2006 Volkswagen Rabbit
Remember when Eddie Murphy was funny? If so, you'll have fond memories of the VW Rabbit and Rabbit GTI, the German whippersnappers that set gas-guzzling, radial-tuned suspension junk piles on their collective ear in the 70s and 80s. It's been 22 years since witty VW owners have been able to 'mount' a second Rabbit emblem on their beloved hatchbacks, demonstrating to fellow motorists just one of many things Rabbits do well. But the wait is over, in the form of an all-new and rebadged Golf V. This has been on sale in Europe for nearly three years, but heck, it's new to us.
Volkswagen wants to put the Rabbit at the forefront of city driving culture. This means putting keys into the pockets of gainfully employed Gen-Xers and artsy types who will in time define style and trend for the rest of the country. And who will eventually expand their wealth and buy a Touareg. VW pushes the Rabbit as an urban appliance, and specs it to excel in the metropolis with a torquey engine, compact dimensions, sexy styling, made-in-Wolfsburg quality and an accessible price.
The Rabbit introduction was held fittingly in Philadelphia, our country's founding city. After escaping the flooded byways of Philly with a spanking new Rabbit under our tails, we head straight for New York, the most urban of cities our nation has to offer.
VW has invested the Rabbit with raumwunder, meaning small on the outside, big on the inside. It comfortably ferries five adults around - with rear passengers, admittedly female in this instance, commenting on how much room they have. Every one of these attractive, hip, educated twenty-something women likes the car, with one planning on making this her next four-wheeled purchase. Since female customers anchor the brand, VW obviously got it right.
Often, the plebian stablemate of a performance model - in this case the GTI - looks frumpy, with greater ride height and smaller rolling stock. Not so with the Rabbit, which - with either two doors or four - looks damn sharp. And while the outgoing Golf was heavy and looked it, at least its replacement hides its heft well. There's a generous helping of the imitable EG Civic in the C-pillar of the two-door, and that's not a bad thing. The Rabbit actually embodies the clich of a 'dynamic stance'. The standard 10-speaker stereo is quite good, the interior is Euro-chic, uses sophisticated textures to camouflage its plastics, and the seat cloth is upscale.
VW is hoping customers will follow the carrot of a $14,990 entry price for a base model two-door (over a thousand dollars less than cheapest outgoing Golf IV) into the dealers. Like a Scion tC, the base model car is rather well-equipped for its youthful target, but options quickly send the Rabbit's price north. Two extra doors cost another $2K, an auto 'box and sunroof are $1K each, 17-inch wheels and tires $1350 and a body kit $1675. VW's Electronic Stability Program (ESP) is offered as a standalone option at $450.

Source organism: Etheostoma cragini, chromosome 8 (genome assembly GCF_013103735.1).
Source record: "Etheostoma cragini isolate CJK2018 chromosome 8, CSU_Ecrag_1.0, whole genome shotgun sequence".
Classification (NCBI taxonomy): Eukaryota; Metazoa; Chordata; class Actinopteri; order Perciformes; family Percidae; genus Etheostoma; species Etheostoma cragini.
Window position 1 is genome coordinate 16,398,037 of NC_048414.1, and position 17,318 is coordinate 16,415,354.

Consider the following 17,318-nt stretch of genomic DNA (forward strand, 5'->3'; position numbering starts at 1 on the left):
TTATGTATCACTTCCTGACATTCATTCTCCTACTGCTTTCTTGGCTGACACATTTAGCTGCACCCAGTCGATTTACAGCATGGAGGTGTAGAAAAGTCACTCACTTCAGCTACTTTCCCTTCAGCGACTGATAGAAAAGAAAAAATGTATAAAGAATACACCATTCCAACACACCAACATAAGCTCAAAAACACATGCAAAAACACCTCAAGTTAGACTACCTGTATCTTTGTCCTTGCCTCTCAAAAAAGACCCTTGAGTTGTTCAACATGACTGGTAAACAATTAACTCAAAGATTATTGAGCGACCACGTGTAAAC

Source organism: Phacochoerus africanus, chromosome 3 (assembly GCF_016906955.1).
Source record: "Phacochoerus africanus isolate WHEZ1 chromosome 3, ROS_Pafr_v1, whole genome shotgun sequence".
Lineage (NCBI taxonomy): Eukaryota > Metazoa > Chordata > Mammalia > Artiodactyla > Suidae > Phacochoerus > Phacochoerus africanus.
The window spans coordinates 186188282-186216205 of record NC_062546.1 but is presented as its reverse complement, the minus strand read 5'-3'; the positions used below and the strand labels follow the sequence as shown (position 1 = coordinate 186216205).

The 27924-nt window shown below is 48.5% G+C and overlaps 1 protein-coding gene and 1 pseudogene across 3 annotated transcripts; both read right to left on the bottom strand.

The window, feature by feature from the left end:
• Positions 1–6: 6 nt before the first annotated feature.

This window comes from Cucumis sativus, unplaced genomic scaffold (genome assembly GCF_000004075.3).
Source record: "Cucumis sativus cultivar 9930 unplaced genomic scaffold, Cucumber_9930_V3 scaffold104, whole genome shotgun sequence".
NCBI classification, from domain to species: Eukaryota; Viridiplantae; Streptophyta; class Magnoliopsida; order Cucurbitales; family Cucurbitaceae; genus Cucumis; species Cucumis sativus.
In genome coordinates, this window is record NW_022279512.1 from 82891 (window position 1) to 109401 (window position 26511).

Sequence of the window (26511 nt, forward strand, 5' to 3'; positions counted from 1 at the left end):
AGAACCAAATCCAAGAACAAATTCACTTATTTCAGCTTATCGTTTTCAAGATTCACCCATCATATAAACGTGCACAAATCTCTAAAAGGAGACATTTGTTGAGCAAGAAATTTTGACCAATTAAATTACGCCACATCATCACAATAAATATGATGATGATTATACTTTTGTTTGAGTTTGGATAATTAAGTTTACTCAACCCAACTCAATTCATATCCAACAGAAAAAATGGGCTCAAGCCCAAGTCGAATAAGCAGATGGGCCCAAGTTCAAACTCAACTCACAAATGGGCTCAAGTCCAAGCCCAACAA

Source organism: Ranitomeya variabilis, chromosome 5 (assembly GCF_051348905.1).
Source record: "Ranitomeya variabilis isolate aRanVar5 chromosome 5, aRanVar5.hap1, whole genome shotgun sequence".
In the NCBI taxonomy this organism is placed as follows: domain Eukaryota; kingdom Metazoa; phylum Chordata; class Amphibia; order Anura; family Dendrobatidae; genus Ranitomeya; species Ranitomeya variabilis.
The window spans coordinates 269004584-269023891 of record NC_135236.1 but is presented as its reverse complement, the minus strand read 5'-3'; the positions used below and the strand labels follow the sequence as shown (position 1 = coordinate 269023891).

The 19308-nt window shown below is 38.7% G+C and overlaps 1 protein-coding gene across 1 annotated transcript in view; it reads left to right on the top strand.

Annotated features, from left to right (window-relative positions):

The savvy Rabbit ad campaign asks what one might do like a Rabbit. The problem is this Golf replacement doesn't do much like a rabbit, be it the libidinous mammal or its nimble great-great grandfather sold from 1975-1984. According to Volkswagen, manual shifting two-doors start at 2974 pounds, and an auto four-door at 3137 pounds. Central to the original Rabbit experience was a curb weight of around 2000 pounds, which made for a sprightly and chuckable car, and also eminently tunable.
If only there was something more complimentary to say about the Rabbit's five-cylinder, 2.5-liter iron-block engine. Redline is an agrarian 5800rpm, but no benefit in acceleration is experienced by spinning it past 5000rpm anyway, where it makes its peak 150 horsepower. All 170lb-ft of torque is supplied at 3750rpm. With a low 9.5:1 compression, this is obviously an understressed and robust engine that should provide years of reliable commuting. As you can imagine, this unit is only found in Rabbits bound for the North American market. For the vast majority of the driving public, the broad powerband of the 2.5-liter is a vast improvement over the 2.0-liter it replaces and is more than sufficient. Fuel consumption is a claimed 22mpg and 30mpg (city and highway respectively) for both manual and automatic-equipped cars, although confronted with the go-pedal use required on the streets of New York, the Rabbit returns mileage in the teens.
Europeans get the option of a super trick 1.4-liter TSI direct-injection four-cylinder that is both turbo- and supercharged - with a Borg Warner turbo and Eaton blower, good for 170bhp - that also returns good fuel mileage. VW figures (correctly) that Americans won't pay the premium for that engine, but it is worthy of mention.
Moving to a multi-link rear suspension is a step in the right direction, but a surprising amount of body roll makes exploring possible benefits other than ride quality inadvisable. The Rabbit is fitted with commendably firm dampers and features enough travel to dispense with all but the nastiest of NYC potholes, whose diameter and depth will bottom out anything except for SCORE off-road race trucks.
Finding a parking space in Manhattan is usually as pleasurable as playing footsy with a claw hammer, but 165.8 inches bumper to bumper and a tight turning radius will get the Rabbit into many spaces passed up by local behemoths.
Further proof of VW's quest for city car domination is a horn loud enough to make Hummer drivers flinch. This is important in New York, as horn is the only language spoken by all of the almost exclusively foreign-born cabbies.